In front of me right now there’s an enormous 27-inch screen with another 24-inch screen connected to it for use as a second monitor. This massive amount of screen real estate is nice for everything from blogging to watching streaming movies. And yet, I find myself using this set up less and less and instead favor my 15-inch laptop. Why? Simply because I prefer using a multi-touch trackpad to navigate my computer. It looks like I’m about to get the same experience on my desktop now.
The FCC has just approved a new bluetooth device made by Apple. The model number Engadget found seems to prove this will be a new trackpad device meant to be used with desktop computers. It seems fairly likely that this thing will either be called the Magic Trackpad, the Magic Slate, or the Magic Pad based on trademark filings. Given Apple’s history with FCC approvals, we could see this device unleashed as soon as tomorrow.
So what exactly is it? If the leaked images from June are legitimate (and they certainly seem to be), it would seem that this device is simply a MacBook trackpad made into a stand-alone device so it can be used with desktop computers. The design is really a cross between a trackpad and one of Apple’s new style keyboards. The circular bottom will be where the batteries are held, and it will boost the thing up at a comfortable angle to use on a desktop. The entire surface should be clickable, just like a MacBook trackpad.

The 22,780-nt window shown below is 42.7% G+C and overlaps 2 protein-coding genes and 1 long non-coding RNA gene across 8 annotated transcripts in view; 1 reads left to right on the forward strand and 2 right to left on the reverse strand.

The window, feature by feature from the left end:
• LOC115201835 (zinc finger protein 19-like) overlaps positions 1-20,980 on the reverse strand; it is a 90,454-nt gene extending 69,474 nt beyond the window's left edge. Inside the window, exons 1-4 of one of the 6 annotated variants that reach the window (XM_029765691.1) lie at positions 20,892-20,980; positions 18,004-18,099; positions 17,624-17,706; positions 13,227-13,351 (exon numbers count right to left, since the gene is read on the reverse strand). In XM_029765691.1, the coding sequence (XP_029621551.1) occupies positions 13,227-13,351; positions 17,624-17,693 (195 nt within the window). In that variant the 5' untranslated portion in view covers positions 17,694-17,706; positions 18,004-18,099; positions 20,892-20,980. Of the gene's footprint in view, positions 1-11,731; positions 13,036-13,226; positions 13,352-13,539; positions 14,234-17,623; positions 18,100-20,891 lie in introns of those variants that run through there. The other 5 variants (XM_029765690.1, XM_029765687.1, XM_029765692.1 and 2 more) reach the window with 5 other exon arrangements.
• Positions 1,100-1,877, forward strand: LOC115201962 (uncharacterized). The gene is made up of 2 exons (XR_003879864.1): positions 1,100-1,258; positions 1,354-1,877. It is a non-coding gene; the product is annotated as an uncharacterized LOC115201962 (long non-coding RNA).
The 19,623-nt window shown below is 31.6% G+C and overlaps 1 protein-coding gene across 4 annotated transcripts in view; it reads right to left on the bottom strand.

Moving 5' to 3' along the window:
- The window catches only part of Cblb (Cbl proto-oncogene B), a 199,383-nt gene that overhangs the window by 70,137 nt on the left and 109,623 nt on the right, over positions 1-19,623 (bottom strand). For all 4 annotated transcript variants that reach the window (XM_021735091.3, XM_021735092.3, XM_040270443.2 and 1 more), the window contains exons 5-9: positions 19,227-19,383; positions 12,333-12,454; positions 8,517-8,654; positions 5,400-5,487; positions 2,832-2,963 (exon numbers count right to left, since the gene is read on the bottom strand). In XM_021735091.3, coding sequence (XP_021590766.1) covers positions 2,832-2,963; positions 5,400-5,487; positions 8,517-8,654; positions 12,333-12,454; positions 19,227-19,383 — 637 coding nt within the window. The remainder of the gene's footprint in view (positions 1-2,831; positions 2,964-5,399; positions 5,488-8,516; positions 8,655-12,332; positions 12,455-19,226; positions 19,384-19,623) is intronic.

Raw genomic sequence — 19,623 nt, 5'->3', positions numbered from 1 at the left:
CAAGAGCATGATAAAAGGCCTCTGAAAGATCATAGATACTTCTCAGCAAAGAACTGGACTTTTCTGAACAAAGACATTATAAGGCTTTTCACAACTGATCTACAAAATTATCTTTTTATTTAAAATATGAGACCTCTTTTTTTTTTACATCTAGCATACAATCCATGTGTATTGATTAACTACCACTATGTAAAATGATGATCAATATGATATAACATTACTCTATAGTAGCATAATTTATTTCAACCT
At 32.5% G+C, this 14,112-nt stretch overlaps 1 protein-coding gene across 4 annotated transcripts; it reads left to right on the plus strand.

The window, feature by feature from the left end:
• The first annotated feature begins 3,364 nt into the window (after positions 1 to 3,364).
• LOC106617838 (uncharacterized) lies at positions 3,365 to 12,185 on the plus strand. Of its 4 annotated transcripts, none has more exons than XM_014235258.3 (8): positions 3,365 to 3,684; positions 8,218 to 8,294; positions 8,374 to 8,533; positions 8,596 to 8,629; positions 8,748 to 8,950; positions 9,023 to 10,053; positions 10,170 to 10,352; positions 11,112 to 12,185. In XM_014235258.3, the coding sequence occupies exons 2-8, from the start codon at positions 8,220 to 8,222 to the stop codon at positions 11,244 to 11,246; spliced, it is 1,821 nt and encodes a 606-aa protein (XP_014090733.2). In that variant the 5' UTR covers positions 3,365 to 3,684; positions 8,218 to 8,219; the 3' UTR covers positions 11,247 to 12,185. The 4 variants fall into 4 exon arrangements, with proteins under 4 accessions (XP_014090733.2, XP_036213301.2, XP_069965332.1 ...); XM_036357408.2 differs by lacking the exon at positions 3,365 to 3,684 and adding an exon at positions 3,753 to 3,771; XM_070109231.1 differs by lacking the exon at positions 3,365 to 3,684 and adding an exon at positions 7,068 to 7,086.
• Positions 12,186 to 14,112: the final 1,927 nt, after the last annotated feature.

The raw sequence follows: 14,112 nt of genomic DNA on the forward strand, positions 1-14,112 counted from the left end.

Okay, so it’s a trackpad for your desktop — big deal, you might think. But it could be a pretty big deal.
While Apple’s Magic Mouse brought some elements of multi-touch to the desktop, it’s still pretty limited. The two-finger swipe to go back and forth on webpages is great, but there’s nothing like pinch-to-zoom or the two-finger rotation that you find on Apple’s other multi-touch products (well, unless you use this awesome third-party software). The Magic Mouse simply has too small of a surface area for more advanced multi-touch. Plus, it’s still a mouse, the decades-old input device.
Apple’s stance on the future of computing is becoming more clear every day. The iPhone set the standard for multi-touch on a mobile device. Apple then included elements in its MacBook trackpads. And now we have the iPad. For many users, myself included, touch (and multi-touch to be more specific) is now a preferable input method of computing. I don’t want to use a mouse. I want to use a touch surface. That’s what this Magic Trackpad is. It’s the first real step to bring multi-touch to the Apple desktop experience as all computing moves towards touch.
Started by Steve Jobs, Steve Wozniak, and Ronald Wayne, Apple has expanded from computers to consumer electronics over the last 30 years, officially changing their name from Apple Computer, Inc. to Apple, Inc. in January 2007. Among the key offerings from Apple’s product line are: Pro line laptops (MacBook Pro) and desktops (Mac Pro), consumer line laptops (MacBook Air) and desktops (iMac), servers (Xserve), Apple TV, the Mac OS X and Mac OS X Server operating systems, the iPod, the...